Sunday, March 11, 2012

Czech Republic -- Memorial plaque on former Kutna Hora synagogue

Kutna Hora former synagogue. Photo (c) Ruth Ellen Gruber

By Ruth Ellen Gruber

A memorial plaque to Holocaust victims has been placed on the former synagogue in Kutna Hora, a charming town an hour's drive east of Prague that is famous for its silver mines and St. Barbara church.

"The plaque was the idea of Mr Marek Lauermann, a young person who is a descendant of a Jewish family that was one of the few from Kutná Hora who partially survived the Holocaust. Marek has long been active in this area, he has released several publications, and he had this memorial plaque designed with our cooperation," Mayor Ivo Šanc said.[...]  The Culture to the Town (Kultura do města) association in Kutná Hora has long been involved in preserving the history of the small Jewish community there, which has almost vanished from the memory of its residents. The association organized events as part of the Year of Jewish Culture and published the book "Jews in the Kutná Hora Area - Forgotten Neighbors" (Židé na Kutnohorsku - Zapomenutí sousedé).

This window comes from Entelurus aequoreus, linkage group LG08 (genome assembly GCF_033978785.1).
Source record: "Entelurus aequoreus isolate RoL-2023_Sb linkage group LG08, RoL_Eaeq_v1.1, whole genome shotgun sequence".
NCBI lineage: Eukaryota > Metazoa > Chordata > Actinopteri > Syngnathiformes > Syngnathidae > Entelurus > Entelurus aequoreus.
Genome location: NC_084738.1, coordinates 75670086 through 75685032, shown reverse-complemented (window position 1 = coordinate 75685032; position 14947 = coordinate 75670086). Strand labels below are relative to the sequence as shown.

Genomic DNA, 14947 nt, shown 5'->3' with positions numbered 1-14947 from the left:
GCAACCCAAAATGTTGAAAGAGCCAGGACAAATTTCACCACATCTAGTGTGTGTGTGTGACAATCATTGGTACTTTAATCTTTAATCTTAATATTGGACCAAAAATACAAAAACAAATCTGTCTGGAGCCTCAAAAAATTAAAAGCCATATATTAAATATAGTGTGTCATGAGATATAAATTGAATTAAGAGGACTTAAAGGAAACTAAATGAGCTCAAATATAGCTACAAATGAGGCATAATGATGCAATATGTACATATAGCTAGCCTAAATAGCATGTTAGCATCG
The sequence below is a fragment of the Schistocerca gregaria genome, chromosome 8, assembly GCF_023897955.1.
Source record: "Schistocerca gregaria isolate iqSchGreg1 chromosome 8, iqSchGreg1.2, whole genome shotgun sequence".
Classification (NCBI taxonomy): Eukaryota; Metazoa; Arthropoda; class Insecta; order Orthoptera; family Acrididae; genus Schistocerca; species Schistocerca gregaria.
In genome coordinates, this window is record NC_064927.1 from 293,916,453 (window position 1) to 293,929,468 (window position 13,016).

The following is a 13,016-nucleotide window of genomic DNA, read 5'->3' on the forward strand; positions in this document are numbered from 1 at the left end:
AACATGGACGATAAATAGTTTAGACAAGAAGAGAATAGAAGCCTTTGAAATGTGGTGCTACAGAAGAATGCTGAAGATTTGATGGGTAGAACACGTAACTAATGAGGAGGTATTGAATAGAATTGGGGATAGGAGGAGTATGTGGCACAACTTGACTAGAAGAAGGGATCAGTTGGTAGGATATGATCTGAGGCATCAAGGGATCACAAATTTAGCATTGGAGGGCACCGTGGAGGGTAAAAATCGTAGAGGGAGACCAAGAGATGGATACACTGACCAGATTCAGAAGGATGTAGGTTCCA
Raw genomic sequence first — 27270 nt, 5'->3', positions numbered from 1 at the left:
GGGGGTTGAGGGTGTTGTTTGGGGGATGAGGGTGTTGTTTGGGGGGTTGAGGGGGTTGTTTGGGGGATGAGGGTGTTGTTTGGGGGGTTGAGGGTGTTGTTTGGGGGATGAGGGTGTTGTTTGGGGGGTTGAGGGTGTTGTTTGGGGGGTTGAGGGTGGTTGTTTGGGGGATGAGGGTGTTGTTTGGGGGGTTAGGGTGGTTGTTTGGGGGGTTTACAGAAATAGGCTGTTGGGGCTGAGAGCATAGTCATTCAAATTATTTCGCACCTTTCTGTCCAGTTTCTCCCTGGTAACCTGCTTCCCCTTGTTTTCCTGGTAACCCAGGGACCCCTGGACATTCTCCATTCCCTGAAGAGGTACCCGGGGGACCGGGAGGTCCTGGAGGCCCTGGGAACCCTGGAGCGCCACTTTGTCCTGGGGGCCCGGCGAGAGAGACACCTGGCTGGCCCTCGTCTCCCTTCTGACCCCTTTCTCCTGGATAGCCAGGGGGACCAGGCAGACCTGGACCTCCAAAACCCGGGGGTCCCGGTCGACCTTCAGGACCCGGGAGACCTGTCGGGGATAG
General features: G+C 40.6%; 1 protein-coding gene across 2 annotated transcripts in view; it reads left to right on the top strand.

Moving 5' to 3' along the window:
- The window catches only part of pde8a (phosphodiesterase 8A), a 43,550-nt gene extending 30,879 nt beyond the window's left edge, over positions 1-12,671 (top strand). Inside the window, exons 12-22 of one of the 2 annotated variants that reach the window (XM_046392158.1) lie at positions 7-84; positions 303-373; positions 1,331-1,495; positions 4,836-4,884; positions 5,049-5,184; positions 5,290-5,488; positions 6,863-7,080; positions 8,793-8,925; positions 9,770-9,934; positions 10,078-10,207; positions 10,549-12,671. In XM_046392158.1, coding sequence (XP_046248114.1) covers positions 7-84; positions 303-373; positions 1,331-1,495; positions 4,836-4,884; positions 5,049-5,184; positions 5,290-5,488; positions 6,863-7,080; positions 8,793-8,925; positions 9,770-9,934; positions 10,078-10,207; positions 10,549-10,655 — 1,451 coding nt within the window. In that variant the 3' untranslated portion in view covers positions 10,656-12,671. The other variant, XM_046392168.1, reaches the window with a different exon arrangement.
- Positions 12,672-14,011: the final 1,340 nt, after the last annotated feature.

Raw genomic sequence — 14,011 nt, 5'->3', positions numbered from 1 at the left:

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Kutna Hora former synagogue. Photo (c) Ruth Ellen Gruber

Jews were barred from living in this mining town from 1568-1848. The surviving synagogue, at ul. Smiskova  619, was built in 1902 in Art Nouveau style. During World War II the Nazis derported the town's Jews to Terezin; few survived. During the war the synagogue was used as a factory making pipe organs. Since 1947 it has been used by the Hussite Church. Most of the decorative elements have been removed.


1 comment:

  1. very interesting information. thank you for posting this.